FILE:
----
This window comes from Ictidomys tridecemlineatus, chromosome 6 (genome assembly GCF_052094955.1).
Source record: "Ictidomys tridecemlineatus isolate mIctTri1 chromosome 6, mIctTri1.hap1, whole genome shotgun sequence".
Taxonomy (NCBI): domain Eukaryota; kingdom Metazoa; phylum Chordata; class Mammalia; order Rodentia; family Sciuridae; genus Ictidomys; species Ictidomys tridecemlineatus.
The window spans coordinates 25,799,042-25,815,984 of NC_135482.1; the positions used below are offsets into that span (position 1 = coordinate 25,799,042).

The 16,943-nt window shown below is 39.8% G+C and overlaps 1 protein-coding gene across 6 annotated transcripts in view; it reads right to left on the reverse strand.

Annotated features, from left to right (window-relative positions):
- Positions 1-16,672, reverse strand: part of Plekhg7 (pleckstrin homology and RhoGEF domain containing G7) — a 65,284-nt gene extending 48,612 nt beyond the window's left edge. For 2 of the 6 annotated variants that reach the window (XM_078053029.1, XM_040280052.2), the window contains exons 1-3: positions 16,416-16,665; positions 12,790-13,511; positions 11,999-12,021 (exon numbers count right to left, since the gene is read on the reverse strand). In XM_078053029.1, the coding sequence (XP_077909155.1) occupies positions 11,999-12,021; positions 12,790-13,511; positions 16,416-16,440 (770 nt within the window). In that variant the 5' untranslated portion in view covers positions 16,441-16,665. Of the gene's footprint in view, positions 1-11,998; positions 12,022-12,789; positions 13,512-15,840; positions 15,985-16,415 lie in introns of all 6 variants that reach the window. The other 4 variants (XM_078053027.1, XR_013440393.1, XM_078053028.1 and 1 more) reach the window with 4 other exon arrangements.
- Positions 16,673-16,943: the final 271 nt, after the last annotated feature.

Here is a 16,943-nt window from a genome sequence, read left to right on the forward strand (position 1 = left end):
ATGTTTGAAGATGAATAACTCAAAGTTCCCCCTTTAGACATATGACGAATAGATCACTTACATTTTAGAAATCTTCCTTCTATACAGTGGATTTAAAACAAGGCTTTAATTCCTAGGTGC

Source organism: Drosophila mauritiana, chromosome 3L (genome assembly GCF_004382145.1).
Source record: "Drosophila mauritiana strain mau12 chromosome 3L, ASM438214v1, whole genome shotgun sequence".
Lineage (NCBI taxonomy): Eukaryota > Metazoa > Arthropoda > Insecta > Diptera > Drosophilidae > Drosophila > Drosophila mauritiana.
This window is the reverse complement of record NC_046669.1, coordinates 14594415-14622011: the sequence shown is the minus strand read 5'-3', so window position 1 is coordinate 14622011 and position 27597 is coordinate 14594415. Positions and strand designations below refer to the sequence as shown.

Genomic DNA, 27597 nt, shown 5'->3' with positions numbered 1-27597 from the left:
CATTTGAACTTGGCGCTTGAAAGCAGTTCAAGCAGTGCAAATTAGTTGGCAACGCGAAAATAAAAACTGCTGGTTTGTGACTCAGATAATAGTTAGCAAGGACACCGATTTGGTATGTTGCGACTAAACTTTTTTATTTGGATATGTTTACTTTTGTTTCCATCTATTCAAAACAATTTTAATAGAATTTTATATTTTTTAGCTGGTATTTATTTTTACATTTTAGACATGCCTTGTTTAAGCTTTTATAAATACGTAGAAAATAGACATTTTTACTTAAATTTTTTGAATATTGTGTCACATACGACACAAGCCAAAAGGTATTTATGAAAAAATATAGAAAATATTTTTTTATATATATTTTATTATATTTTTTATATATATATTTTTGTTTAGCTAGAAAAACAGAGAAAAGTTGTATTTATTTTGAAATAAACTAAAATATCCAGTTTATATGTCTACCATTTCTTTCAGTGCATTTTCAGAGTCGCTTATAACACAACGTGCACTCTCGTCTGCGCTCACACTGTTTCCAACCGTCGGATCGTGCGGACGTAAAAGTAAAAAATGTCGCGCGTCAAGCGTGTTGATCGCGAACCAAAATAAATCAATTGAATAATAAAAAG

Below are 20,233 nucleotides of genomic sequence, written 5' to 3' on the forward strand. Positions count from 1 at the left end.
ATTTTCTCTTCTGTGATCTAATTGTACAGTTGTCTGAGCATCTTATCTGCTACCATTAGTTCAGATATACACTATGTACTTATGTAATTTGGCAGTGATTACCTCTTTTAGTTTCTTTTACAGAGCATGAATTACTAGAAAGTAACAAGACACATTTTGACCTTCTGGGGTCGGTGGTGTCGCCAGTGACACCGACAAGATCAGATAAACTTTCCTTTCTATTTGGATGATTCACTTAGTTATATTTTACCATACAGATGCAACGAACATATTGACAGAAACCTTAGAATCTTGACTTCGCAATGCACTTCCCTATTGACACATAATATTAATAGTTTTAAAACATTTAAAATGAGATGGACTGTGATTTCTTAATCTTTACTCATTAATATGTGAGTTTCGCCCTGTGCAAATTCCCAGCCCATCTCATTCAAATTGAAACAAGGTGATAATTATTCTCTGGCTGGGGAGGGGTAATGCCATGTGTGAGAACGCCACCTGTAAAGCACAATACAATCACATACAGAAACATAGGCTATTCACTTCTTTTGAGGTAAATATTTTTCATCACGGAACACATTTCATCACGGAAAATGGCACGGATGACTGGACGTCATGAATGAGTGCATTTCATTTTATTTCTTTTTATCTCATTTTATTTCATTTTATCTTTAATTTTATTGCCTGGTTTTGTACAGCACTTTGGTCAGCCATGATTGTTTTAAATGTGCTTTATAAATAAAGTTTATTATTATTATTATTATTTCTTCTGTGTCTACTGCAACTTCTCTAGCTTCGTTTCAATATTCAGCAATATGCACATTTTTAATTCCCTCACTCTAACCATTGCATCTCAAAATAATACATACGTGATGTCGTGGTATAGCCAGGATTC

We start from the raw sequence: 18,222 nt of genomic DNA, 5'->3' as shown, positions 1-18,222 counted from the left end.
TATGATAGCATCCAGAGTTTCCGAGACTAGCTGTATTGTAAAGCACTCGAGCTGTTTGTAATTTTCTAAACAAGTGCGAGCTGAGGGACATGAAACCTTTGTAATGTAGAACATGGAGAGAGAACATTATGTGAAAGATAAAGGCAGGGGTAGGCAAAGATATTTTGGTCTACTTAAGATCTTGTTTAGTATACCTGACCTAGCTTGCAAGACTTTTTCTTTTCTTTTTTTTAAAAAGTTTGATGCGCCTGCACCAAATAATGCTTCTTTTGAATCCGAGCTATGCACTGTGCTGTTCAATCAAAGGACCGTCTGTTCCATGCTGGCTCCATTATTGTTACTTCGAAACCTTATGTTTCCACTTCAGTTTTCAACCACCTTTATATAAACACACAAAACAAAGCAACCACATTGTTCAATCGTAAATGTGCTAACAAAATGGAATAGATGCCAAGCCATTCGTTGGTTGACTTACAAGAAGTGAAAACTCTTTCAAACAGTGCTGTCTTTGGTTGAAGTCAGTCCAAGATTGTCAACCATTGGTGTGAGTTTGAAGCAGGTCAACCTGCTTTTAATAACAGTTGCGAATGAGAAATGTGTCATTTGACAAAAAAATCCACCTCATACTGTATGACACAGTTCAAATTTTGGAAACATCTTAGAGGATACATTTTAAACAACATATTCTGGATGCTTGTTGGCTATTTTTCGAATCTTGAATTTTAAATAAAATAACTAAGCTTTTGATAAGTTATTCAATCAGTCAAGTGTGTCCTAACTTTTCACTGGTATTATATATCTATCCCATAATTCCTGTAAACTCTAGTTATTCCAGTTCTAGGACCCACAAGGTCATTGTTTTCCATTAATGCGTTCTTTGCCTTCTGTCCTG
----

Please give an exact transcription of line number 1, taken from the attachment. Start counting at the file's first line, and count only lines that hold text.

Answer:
This window comes from Ictidomys tridecemlineatus, chromosome 6 (genome assembly GCF_052094955.1).